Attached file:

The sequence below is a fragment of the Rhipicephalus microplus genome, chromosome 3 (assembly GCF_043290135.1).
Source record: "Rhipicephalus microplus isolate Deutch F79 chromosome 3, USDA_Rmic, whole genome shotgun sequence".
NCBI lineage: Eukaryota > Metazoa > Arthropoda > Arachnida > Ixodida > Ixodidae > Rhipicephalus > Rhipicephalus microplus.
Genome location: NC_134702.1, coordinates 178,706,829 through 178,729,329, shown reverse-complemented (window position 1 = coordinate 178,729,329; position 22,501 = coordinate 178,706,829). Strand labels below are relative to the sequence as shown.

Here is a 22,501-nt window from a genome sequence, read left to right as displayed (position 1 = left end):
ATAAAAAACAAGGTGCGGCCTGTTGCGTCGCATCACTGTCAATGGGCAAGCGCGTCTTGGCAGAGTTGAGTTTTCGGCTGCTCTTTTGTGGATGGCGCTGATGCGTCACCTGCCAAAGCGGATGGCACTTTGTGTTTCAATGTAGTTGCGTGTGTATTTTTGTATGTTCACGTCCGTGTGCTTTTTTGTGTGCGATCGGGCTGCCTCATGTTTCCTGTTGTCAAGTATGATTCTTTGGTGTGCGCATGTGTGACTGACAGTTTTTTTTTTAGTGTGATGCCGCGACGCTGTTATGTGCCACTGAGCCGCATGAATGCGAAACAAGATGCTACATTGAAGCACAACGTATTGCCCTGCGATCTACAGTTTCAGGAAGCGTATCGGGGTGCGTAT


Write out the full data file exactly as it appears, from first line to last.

The sequence below is a fragment of the Rhipicephalus microplus genome, chromosome 3 (assembly GCF_043290135.1).
Source record: "Rhipicephalus microplus isolate Deutch F79 chromosome 3, USDA_Rmic, whole genome shotgun sequence".
NCBI lineage: Eukaryota > Metazoa > Arthropoda > Arachnida > Ixodida > Ixodidae > Rhipicephalus > Rhipicephalus microplus.
Genome location: NC_134702.1, coordinates 178,706,829 through 178,729,329, shown reverse-complemented (window position 1 = coordinate 178,729,329; position 22,501 = coordinate 178,706,829). Strand labels below are relative to the sequence as shown.

Here is a 22,501-nt window from a genome sequence, read left to right as displayed (position 1 = left end):
ATAAAAAACAAGGTGCGGCCTGTTGCGTCGCATCACTGTCAATGGGCAAGCGCGTCTTGGCAGAGTTGAGTTTTCGGCTGCTCTTTTGTGGATGGCGCTGATGCGTCACCTGCCAAAGCGGATGGCACTTTGTGTTTCAATGTAGTTGCGTGTGTATTTTTGTATGTTCACGTCCGTGTGCTTTTTTGTGTGCGATCGGGCTGCCTCATGTTTCCTGTTGTCAAGTATGATTCTTTGGTGTGCGCATGTGTGACTGACAGTTTTTTTTTTAGTGTGATGCCGCGACGCTGTTATGTGCCACTGAGCCGCATGAATGCGAAACAAGATGCTACATTGAAGCACAACGTATTGCCCTGCGATCTACAGTTTCAGGAAGCGTATCGGGGTGCGTAT